Snapseed main tool window options

Let’s look at the HDR Scape filter. This one works similarly to the other filters, so you can apply the steps here to other filters.

When you load the HDR Scape filter, it will apply a default filter with a strength of +50 (out of 100).

Snapseed HDR Scape Main Window

There are three options for the HDR Scape filter: Filter Strength, Brightness and Saturation. Holding down your finger on the screen will bring these three options up, as with the other editing tools.

There is another set of options for the HDR Scape filter. To the right of the “+73 Filter Strength” text at the bottom of the image is a little icon. Press that, and the following panel will appear.

Snapseed HDR Scape additional options window

These four options change how the filter works. Many of the filters in Snapseed come with these sub-options, so if a filter isn’t working for you, try these options.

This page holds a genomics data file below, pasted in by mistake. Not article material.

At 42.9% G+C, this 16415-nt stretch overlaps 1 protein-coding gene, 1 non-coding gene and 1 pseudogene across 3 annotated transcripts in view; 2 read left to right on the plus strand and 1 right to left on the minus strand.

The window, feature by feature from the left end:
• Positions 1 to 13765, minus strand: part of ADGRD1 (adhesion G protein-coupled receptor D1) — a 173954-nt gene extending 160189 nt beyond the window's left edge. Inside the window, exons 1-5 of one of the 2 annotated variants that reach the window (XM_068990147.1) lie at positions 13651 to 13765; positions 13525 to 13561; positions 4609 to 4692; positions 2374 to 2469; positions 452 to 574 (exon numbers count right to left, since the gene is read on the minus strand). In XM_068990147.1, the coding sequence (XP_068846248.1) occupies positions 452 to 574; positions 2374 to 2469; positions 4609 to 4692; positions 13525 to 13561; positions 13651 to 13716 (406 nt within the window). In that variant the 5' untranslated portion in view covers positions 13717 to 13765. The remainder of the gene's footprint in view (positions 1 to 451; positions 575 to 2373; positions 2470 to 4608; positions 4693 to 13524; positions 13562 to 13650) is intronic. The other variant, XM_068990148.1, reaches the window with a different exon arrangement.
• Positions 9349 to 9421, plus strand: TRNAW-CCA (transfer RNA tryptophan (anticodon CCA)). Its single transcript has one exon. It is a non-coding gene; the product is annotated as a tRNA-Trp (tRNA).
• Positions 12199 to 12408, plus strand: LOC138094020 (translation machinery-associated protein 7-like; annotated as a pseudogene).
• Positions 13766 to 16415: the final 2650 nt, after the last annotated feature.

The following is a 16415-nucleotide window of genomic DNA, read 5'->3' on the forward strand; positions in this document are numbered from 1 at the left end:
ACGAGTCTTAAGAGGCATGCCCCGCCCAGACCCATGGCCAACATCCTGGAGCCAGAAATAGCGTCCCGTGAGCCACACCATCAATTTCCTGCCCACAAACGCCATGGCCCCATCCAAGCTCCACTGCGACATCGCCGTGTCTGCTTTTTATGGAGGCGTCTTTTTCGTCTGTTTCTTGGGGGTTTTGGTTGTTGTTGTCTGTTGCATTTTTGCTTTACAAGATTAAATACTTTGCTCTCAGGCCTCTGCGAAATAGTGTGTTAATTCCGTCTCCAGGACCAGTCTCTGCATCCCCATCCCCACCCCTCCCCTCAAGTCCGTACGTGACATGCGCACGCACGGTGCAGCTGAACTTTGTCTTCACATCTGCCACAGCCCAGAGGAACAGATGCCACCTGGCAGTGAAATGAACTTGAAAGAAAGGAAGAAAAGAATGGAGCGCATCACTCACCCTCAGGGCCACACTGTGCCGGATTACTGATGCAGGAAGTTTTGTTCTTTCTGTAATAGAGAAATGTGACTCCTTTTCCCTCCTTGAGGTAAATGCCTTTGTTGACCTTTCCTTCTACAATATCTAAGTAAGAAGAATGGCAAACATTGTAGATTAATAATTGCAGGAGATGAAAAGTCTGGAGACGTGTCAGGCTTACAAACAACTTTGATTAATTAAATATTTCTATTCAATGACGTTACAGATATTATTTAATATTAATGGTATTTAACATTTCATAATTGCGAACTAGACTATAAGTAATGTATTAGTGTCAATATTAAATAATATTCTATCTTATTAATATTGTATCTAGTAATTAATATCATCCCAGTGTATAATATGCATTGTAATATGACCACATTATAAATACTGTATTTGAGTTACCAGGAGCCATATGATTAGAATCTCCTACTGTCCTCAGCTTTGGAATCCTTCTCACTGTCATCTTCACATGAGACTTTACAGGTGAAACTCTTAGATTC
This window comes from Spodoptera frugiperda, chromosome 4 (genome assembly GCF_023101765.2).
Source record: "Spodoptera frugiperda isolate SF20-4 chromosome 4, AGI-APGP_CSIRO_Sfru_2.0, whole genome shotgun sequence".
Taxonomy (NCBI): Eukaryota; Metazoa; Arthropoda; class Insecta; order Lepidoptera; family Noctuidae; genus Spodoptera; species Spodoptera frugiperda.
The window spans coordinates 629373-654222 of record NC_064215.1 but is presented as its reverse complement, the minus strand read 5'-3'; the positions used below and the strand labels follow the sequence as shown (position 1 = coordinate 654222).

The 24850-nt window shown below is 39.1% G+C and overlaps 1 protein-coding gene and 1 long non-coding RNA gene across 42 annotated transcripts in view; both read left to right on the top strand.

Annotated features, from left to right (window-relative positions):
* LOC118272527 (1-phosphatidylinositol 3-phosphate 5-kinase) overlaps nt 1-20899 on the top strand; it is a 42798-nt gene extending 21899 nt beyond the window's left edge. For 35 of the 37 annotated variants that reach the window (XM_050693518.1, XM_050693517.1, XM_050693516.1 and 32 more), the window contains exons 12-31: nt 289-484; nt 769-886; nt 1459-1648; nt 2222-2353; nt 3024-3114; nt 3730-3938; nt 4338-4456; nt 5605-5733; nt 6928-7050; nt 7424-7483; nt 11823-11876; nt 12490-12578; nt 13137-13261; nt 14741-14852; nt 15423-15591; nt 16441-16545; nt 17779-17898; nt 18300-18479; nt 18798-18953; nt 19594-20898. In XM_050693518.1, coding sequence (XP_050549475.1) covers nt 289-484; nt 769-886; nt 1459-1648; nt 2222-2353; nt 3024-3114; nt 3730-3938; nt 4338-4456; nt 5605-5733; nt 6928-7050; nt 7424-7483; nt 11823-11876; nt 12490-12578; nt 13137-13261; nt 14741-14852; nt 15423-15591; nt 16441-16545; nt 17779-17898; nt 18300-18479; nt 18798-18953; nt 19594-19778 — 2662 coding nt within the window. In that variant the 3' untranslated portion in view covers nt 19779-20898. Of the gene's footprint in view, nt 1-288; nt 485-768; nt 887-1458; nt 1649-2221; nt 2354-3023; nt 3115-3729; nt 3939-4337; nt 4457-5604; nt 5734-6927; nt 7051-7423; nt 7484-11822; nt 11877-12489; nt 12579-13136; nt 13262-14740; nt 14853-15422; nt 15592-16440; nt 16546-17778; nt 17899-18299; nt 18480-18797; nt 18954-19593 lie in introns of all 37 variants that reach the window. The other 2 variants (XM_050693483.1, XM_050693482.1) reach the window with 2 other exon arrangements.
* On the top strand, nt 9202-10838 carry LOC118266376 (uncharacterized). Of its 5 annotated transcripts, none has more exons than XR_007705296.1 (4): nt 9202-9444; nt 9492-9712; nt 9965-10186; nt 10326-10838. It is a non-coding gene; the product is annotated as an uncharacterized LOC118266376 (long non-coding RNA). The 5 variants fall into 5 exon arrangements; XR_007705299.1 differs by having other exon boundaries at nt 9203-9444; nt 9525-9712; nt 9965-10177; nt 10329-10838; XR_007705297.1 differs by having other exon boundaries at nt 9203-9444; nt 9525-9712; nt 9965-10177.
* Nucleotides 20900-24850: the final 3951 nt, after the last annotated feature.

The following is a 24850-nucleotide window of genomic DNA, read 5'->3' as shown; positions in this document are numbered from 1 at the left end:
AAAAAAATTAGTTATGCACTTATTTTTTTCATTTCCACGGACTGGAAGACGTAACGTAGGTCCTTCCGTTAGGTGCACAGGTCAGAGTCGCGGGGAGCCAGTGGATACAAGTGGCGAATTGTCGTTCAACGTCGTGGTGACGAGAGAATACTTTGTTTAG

Let’s try it out. We have people in this shot, so let’s see how Snapseed changes when we select the “People” option.

Snapseed HDR Scape People option

As you can see, the image is a lot less grainy, and the people look slightly less weird, although it’s still not the perfect result. Let’s try dialing it down. A filter strength of anything over 50 is usually going to result in weird effects, so we’ll go with +17 instead.

Snapseed HDR Scape reduced filter strength

That looks a bit better, although I’m still not sure I’ve improved the image much with this filter. I can check very quickly: At the top right of the screen, there’s an icon of a square with a line through it. Press and hold this icon to see what the image looked like before applying the filter (not necessarily the original).

Snapseed HDR Scape before and after

There are plenty more filters and options that you can try out, and even some powerful options for selectively editing files with the selective and brush tools. You can also selectively undo edits with the undo tool, giving you a great deal of control over your images.

Once you’ve finished playing, just hit the “Done” button and Snapseed will export your file as a new version — you won’t lose your original file.

Make the Most of Your Smartphone Camera!

mobile photography class

Discover how to take beautiful, high-resolution images by going beyond basic settings, using new features and expanding and your phone’s capabilities in this online video class.Enroll Now »

  • (will not be published)

No Comments